I predict that unprecedented numbers of Tuesdays with Dorie bakers will make this one. Why?
- It's easy
- It uses ingredients you already have in your pantry
- It was selected by Nancy at The Dogs Eat the Crumbs
I know I'm not the only blogger who finds Nancy's recipe insights (her n.o.e.'s notes) as valuable as the recipe itself. Nancy has saved me from making mistakes, given me ideas for flavor combinations and inspired me to make substitutions I wouldn't have dared to make. She encouraged me to join the Slow & Steady Subgroup of the Bread Baker's Apprentice challenge and thereby opened the door to my embracing and exploring yeast breads. She urged me to cook from my copy of Ad Hoc at Home, rather than keeping it on a shelf, by telling me how many recipes she's made and that Keller himself encouraged cooks to take the book into the kitchen and get it dirty.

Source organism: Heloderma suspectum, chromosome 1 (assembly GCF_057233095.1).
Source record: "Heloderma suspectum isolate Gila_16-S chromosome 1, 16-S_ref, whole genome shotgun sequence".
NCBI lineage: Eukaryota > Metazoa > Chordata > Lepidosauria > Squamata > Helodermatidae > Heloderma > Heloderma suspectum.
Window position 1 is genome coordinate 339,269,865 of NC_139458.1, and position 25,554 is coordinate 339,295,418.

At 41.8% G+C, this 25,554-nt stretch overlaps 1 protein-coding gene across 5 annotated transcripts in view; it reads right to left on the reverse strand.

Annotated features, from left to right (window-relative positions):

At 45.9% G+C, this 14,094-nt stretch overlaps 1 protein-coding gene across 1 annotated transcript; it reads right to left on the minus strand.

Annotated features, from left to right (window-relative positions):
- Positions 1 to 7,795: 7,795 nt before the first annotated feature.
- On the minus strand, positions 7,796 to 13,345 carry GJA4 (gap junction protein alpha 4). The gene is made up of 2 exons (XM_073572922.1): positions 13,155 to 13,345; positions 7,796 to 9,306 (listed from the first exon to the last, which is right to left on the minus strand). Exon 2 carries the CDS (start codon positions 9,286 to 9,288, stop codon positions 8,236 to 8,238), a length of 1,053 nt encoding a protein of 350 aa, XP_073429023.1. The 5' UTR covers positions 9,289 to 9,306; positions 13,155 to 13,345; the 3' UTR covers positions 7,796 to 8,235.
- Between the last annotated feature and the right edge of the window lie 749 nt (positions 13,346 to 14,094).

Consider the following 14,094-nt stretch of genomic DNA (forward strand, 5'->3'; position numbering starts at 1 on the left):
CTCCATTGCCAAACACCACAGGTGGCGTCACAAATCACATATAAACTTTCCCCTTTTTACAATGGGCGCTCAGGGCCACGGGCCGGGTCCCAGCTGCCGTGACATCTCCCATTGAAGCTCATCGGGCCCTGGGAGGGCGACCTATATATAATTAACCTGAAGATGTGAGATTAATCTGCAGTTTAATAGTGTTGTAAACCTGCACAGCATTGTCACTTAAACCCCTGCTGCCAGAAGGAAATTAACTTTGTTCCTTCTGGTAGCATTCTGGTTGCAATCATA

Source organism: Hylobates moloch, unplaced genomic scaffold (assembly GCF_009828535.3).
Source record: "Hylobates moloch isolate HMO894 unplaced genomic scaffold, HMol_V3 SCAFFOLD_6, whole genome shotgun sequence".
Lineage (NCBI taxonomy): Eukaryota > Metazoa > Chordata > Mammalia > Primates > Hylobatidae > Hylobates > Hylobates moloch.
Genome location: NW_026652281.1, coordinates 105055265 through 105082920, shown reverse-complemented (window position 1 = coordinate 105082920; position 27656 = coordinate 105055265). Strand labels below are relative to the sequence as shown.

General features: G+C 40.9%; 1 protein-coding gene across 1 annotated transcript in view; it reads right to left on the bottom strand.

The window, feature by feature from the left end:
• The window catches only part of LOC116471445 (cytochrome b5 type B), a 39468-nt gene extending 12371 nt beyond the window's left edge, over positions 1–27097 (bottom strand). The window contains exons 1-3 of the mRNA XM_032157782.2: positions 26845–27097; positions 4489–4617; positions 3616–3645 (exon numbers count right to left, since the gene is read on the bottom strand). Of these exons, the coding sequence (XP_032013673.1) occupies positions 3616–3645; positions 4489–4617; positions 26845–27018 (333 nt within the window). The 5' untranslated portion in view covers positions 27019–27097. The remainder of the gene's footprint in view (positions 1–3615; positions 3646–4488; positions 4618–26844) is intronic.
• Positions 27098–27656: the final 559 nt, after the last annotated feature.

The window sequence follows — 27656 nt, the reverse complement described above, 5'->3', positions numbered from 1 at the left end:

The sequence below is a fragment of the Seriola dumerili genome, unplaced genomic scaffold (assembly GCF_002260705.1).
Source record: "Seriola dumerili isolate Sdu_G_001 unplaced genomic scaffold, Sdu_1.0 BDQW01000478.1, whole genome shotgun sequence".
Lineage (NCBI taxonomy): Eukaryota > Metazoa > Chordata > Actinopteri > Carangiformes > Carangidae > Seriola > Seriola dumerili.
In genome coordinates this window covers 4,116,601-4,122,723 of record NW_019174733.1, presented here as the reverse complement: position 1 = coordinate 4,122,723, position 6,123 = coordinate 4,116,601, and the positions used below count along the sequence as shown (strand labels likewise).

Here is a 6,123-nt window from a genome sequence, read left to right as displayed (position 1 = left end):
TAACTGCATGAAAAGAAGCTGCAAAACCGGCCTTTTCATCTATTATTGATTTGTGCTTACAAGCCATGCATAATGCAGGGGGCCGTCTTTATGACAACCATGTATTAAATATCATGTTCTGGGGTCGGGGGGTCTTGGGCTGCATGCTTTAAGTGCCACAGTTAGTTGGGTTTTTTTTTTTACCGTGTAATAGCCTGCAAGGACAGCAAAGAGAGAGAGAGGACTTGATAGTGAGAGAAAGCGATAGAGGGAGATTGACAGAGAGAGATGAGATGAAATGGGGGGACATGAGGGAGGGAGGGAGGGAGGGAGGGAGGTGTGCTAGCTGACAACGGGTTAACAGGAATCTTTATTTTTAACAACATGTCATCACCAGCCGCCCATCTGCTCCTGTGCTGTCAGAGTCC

So if Nancy had chosen a recipe that got every bowl, pan, whisk, spatula, and food processor attachment dirty and took three days to complete, I would have made it. But she chose a simple but flavorful cake that was a snap to prepare and had no leavening, enabling our bakers who observe Passover to make this and serve it at their Seders. That is so like Nancy, to always think about others and find ways to include them.
As I said, this recipe came together easily and fit nicely into my 9" cast iron skillet, which I buttered as though my life depended on it. I used a huge lemon off of my tree, and it fragranced the cake beautifully. This was a huge hit at work, though too small for all the 60+ people in the office to have a piece.
I will definitely make this one again, and although this recipe lends itself to many flavor combinations (like grapefruit, orange, lime, mocha, chai), my next version will substitute the scrapings from a vanilla bean and vanilla sugar. See, Nancy was the one who gave me the idea to make vanilla sugar. It seems fitting, doesn't it?